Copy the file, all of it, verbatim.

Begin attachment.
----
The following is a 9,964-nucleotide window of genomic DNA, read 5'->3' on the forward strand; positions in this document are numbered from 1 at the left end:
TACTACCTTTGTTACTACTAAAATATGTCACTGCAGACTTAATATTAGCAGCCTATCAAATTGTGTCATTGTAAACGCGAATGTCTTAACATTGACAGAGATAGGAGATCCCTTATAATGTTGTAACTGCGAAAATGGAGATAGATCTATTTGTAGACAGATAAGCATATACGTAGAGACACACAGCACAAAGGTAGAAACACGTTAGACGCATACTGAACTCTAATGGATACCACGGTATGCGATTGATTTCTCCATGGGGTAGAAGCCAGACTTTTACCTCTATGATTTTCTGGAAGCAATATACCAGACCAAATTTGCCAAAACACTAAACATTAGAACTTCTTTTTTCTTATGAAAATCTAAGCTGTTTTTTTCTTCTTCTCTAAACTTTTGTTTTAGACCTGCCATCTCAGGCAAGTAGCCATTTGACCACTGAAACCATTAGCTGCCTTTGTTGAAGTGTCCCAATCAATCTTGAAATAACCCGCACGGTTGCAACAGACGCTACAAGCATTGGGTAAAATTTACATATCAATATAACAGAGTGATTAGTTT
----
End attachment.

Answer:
The following is a 9,964-nucleotide window of genomic DNA, read 5'->3' on the forward strand; positions in this document are numbered from 1 at the left end:
TACTACCTTTGTTACTACTAAAATATGTCACTGCAGACTTAATATTAGCAGCCTATCAAATTGTGTCATTGTAAACGCGAATGTCTTAACATTGACAGAGATAGGAGATCCCTTATAATGTTGTAACTGCGAAAATGGAGATAGATCTATTTGTAGACAGATAAGCATATACGTAGAGACACACAGCACAAAGGTAGAAACACGTTAGACGCATACTGAACTCTAATGGATACCACGGTATGCGATTGATTTCTCCATGGGGTAGAAGCCAGACTTTTACCTCTATGATTTTCTGGAAGCAATATACCAGACCAAATTTGCCAAAACACTAAACATTAGAACTTCTTTTTTCTTATGAAAATCTAAGCTGTTTTTTTCTTCTTCTCTAAACTTTTGTTTTAGACCTGCCATCTCAGGCAAGTAGCCATTTGACCACTGAAACCATTAGCTGCCTTTGTTGAAGTGTCCCAATCAATCTTGAAATAACCCGCACGGTTGCAACAGACGCTACAAGCATTGGGTAAAATTTACATATCAATATAACAGAGTGATTAGTTT